Things then went from bad to worse for Rovers when, as they longed for the comfort of the half-time whistle, Accies plundered a fourth goal. Keatings was felled as he sprinted into the box – referee Willie Collum had little option but to point to the spot – and the same player made no mistake with the penalty, his low shot finding the bottom corner of the net.
As the Rovers players trudged off the pitch at half-time, the fans vented their fury over what must go down as one of the most abject 45 minutes of play witnessed at Stark’s Park in living memory.
Although the second half was ultimately about damage limitation from Rovers’perspective, manager Murray made two changes at half-time in a bid to galvanise his side, with Baird and Gordon Smith replacing the ineffective Greig Spence and Liam Fox. Despite this, however, it was Accies who continued to look dangerous going forward, and they twice came close to extending their lead early in the second period. Robinson produced a fine save to deny Keatings, although Grant Anderson missed a fine chance to reduce the deficit for Rovers when he shot tamely wide of the target from a promising position inside the box.
Martin Canning was fortunate to escape a caution for a crude challenge on Joe Cardle, before the Accies defence somehow scrambled the ball to safety following a Rovers corner.
Despite Rovers’ efforts, the game began to peter out as it entered its final quarter, as Accies settled on their handsome lead. Keatings then missed a good chance to score a fifth goal for the visitors, as did substitute Mikael Antoine Curier, whose hesitation when through on Robinson allowed the keeper to smother his weak shot.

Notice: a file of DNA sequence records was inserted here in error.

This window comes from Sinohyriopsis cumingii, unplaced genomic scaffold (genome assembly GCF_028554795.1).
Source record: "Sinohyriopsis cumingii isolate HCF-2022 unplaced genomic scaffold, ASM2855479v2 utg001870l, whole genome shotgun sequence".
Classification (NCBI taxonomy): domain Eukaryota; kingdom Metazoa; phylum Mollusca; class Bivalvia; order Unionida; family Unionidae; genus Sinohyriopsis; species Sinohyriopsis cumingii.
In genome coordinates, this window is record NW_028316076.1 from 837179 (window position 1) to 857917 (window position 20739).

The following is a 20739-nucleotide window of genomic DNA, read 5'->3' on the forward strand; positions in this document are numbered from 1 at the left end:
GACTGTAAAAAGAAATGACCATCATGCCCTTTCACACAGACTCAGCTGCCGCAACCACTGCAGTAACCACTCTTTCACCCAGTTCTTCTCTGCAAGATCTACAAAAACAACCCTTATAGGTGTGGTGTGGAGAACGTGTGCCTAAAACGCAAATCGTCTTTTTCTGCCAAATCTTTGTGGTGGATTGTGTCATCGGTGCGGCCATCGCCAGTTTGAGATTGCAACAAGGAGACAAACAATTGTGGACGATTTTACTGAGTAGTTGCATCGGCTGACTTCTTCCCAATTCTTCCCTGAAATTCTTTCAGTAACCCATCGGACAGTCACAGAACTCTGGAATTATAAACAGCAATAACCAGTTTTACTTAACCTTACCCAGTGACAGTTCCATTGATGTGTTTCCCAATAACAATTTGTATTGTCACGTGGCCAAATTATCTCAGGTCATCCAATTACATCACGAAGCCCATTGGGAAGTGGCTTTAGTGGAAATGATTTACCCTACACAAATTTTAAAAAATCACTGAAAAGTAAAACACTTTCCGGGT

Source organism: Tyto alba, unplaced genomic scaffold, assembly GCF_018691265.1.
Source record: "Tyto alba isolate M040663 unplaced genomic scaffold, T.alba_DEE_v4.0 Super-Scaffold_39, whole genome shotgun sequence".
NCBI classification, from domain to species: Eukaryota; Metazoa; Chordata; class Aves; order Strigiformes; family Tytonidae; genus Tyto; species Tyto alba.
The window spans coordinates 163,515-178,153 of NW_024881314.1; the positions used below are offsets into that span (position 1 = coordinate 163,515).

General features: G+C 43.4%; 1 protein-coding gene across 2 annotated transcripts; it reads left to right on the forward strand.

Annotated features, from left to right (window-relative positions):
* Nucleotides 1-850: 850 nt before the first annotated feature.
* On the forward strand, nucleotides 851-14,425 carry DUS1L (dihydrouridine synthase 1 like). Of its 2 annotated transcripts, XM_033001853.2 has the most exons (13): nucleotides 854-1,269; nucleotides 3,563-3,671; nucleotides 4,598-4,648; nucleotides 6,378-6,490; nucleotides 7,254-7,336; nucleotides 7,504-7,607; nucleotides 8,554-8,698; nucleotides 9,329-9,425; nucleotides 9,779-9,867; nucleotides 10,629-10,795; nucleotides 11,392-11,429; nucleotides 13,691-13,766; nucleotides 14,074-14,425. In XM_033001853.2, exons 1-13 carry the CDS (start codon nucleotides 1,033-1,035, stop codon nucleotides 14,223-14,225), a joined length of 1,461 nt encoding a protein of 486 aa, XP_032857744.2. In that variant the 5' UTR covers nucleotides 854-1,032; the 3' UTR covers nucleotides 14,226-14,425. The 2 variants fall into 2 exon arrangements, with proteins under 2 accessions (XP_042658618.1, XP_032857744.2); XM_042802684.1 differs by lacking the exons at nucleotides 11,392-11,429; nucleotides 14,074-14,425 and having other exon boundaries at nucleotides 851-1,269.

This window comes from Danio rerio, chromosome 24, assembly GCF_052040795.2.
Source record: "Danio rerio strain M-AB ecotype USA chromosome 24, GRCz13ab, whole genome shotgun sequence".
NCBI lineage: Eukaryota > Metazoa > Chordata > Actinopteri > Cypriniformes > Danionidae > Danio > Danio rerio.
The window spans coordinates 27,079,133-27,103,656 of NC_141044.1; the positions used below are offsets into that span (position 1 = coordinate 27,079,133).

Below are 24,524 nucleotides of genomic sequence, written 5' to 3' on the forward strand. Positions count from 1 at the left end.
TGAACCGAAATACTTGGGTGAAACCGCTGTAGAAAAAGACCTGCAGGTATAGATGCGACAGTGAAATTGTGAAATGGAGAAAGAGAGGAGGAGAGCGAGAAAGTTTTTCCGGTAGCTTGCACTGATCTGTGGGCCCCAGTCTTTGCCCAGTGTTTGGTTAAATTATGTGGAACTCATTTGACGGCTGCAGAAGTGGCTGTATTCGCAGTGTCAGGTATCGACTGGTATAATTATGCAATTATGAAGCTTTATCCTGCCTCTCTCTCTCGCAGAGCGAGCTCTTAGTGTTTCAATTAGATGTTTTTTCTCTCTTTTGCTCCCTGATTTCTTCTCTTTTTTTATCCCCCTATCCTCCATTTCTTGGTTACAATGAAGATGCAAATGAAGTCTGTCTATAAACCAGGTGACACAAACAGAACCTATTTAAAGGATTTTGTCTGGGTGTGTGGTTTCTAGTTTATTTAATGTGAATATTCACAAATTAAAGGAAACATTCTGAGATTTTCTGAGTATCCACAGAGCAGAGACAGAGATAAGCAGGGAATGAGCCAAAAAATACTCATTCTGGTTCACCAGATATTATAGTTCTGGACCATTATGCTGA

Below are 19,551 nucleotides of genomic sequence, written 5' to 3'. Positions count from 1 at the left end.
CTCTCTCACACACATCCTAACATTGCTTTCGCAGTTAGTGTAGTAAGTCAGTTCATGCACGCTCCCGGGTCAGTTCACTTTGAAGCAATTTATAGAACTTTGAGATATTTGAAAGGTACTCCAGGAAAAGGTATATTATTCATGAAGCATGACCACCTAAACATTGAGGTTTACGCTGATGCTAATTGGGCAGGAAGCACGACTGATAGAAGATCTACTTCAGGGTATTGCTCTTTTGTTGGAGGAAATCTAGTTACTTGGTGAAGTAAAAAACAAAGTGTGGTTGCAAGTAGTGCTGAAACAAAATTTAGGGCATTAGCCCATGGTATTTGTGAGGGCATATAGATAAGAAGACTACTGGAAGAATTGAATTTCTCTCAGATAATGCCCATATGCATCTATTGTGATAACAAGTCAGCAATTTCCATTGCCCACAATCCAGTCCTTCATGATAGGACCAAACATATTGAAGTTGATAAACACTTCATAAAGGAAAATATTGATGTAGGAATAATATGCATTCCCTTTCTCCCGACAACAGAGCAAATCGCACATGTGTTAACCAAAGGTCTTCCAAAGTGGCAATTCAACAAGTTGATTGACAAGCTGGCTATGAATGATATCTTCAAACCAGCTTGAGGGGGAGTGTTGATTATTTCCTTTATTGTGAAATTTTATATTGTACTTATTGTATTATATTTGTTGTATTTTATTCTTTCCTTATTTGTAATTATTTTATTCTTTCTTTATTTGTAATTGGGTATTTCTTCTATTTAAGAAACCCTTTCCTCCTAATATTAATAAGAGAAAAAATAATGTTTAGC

With ten minutes remaining, and many Rovers fans having long since departed the stadium, Rovers finally fashioned a goal. Joe Cardle picked up the ball on the left hand side of the penalty area, and the winger despatched his shot beyond Cuthbert with aplomb. Given the circumstances however, Rovers’ first league goal since December was met with understandably muted celebrations.
Astonishingly, with time running out, Rovers managed to reduce the deficit further, courtesy of John Baird. The little striker showed he still has a nose for goal when he latched on to a through ball and shrugged off a challenge before drilling a low shot into the corner of the net from ten yards.
In the end, two late goals restored a measure of respectability for Rovers as far as the final score was concerned, but there could be little doubt that this was a wretched performance from the home side, one which may do untold damage to the team’s prospects for promotion this season.
If a week is a long time in politics, so it is an eternity as far as the beautiful game is concerned. Those who witnessed this abject performance would barely have believed that this side had put Hibs to the sword so impressively only seven days before. Whether Rovers manage to recover from this setback remains to be seen, but suddenly the cups, rather than the league, appear to offer Rovers their best shot at glory this season.
Report – Donald Ramsay, Pictures – Tony Fimister
Photographs copyright Tony Fimister 2014
Davie spoke with Grant after the defeat to Hamilton